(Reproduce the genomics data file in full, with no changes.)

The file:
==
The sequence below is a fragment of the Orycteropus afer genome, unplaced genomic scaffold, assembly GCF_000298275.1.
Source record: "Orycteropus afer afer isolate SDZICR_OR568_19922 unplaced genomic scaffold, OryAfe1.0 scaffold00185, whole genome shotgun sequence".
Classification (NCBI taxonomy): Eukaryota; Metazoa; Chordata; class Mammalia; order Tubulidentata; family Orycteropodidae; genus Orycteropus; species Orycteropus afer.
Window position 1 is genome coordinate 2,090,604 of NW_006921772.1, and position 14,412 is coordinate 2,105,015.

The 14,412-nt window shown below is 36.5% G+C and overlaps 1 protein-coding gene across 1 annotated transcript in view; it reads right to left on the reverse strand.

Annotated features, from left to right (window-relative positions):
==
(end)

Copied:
The sequence below is a fragment of the Orycteropus afer genome, unplaced genomic scaffold, assembly GCF_000298275.1.
Source record: "Orycteropus afer afer isolate SDZICR_OR568_19922 unplaced genomic scaffold, OryAfe1.0 scaffold00185, whole genome shotgun sequence".
Classification (NCBI taxonomy): Eukaryota; Metazoa; Chordata; class Mammalia; order Tubulidentata; family Orycteropodidae; genus Orycteropus; species Orycteropus afer.
Window position 1 is genome coordinate 2,090,604 of NW_006921772.1, and position 14,412 is coordinate 2,105,015.

The 14,412-nt window shown below is 36.5% G+C and overlaps 1 protein-coding gene across 1 annotated transcript in view; it reads right to left on the reverse strand.

Annotated features, from left to right (window-relative positions):